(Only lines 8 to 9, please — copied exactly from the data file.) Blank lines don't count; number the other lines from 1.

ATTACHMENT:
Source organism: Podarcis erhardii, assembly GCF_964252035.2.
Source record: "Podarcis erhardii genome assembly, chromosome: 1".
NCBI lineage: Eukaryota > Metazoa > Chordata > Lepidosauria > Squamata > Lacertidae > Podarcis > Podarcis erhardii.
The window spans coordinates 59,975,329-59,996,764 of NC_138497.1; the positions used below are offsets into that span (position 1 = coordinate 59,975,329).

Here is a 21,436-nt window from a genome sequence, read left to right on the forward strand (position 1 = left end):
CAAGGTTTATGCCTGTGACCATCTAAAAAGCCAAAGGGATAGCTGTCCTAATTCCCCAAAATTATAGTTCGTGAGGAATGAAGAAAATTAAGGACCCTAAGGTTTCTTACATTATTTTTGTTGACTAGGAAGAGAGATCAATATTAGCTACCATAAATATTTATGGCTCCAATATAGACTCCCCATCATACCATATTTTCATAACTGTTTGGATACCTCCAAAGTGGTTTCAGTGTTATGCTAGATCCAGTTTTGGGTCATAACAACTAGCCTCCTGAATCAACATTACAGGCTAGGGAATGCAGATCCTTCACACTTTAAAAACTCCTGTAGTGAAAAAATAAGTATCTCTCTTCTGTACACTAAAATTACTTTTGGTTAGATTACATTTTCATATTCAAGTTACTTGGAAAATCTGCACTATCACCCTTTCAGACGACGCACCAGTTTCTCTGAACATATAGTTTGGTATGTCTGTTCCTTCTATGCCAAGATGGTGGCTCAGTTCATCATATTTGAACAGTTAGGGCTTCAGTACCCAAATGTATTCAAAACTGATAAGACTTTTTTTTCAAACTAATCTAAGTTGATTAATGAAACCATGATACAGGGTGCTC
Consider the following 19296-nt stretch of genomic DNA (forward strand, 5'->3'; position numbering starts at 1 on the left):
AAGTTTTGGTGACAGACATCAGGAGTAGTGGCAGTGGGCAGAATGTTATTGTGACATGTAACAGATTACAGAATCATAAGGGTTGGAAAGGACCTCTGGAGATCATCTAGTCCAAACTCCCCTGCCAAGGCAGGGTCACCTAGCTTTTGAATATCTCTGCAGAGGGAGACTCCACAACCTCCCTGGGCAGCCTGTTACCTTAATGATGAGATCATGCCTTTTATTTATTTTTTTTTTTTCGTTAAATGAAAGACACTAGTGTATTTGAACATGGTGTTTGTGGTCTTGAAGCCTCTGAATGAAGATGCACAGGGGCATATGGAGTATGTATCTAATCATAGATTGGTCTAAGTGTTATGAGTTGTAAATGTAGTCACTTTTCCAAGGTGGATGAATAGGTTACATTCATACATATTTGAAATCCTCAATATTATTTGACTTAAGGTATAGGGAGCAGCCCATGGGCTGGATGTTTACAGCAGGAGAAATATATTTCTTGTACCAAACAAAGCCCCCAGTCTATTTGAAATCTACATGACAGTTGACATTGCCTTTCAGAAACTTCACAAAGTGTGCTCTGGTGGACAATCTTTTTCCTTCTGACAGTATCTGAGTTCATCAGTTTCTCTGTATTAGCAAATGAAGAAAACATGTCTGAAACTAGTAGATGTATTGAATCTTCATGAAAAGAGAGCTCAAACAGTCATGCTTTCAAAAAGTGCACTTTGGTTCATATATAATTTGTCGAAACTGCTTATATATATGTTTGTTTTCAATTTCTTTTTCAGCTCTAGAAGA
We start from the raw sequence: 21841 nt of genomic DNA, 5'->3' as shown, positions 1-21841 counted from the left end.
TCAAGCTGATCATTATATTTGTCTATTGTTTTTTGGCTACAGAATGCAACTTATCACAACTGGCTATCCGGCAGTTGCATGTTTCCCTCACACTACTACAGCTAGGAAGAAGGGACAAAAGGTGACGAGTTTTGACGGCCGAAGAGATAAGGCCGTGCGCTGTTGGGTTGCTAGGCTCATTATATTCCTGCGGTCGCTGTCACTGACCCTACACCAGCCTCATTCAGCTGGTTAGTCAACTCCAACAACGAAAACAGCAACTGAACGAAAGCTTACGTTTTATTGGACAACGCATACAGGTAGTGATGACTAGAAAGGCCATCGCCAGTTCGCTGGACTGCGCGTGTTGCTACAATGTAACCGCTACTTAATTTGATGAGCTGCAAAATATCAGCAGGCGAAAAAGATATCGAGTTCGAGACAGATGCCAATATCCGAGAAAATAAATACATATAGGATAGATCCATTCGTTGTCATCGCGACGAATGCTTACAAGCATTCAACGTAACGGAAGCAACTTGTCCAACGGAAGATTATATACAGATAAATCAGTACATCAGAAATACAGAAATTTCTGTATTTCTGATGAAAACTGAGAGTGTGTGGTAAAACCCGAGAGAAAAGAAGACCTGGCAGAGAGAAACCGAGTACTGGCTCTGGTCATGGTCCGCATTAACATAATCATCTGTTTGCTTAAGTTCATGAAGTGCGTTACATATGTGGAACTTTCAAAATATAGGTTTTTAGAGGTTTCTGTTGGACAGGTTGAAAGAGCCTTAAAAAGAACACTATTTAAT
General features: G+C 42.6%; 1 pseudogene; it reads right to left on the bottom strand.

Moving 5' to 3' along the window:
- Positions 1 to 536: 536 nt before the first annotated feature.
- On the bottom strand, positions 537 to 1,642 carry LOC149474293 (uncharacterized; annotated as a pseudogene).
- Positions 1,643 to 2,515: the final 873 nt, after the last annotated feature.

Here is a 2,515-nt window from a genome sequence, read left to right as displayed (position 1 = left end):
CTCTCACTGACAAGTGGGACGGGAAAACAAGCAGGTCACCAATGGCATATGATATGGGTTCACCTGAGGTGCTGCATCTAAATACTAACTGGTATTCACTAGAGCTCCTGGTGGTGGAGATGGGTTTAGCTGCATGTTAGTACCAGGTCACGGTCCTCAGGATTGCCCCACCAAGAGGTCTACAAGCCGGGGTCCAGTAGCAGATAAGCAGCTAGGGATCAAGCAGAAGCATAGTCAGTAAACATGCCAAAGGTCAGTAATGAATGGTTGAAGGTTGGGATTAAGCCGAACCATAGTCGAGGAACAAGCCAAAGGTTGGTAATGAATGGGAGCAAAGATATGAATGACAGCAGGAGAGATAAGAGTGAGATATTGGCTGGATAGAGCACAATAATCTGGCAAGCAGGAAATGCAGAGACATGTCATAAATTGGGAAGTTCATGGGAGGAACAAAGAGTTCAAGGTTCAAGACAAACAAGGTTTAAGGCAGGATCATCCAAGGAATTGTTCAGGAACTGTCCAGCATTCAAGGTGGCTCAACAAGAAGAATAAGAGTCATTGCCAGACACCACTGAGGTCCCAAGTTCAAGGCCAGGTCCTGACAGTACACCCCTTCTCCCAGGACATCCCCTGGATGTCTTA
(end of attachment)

AAGTTTTGGTGACAGACATCAGGAGTAGTGGCAGTGGGCAGAATGTTATTGTGACATGTAACAGATTACAGAATCATAAGGGTTGGAAAGGACCTCTGGAGATCATCTAGTCCAAACTCCCCTGCCAAGGCAGGGTCACCTAGCTTTTGAATATCTCTGCAGAGGGAGACTCCACAACCTCCCTGGGCAGCCTGTTACCTTAATGATGAGATCATGCCTTTTATTTATTTTTTTTTTTTCGTTAAATGAAAGACACTAGTGTATTTGAACATGGTGTTTGTGGTCTTGAAGCCTCTGAATGAAGATGCACAGGGGCATATGGAGTATGTATCTAATCATAGATTGGTCTAAGTGTTATGAGTTGTAAATGTAGTCACTTTTCCAAGGTGGATGAATAGGTTACATTCATACATATTTGAAATCCTCAATATTATTTGACTTAAGGTATAGGGAGCAGCCCATGGGCTGGATGTTTACAGCAGGAGAAATATATTTCTTGTACCAAACAAAGCCCCCAGTCTATTTGAAATCTACATGACAGTTGACATTGCCTTTCAGAAACTTCACAAAGTGTGCTCTGGTGGACAATCTTTTTCCTTCTGACAGTATCTGAGTTCATCAGTTTCTCTGTATTAGCAAATGAAGAAAACATGTCTGAAACTAGTAGATGTATTGAATCTTCATGAAAAGAGAGCTCAAACAGTCATGCTTTCAAAAAGTGCACTTTGGTTCATATATAATTTGTCGAAACTGCTTATATATATGTTTGTTTTCAATTTCTTTTTCAGCTCTAGAAGA
We start from the raw sequence: 21841 nt of genomic DNA, 5'->3' as shown, positions 1-21841 counted from the left end.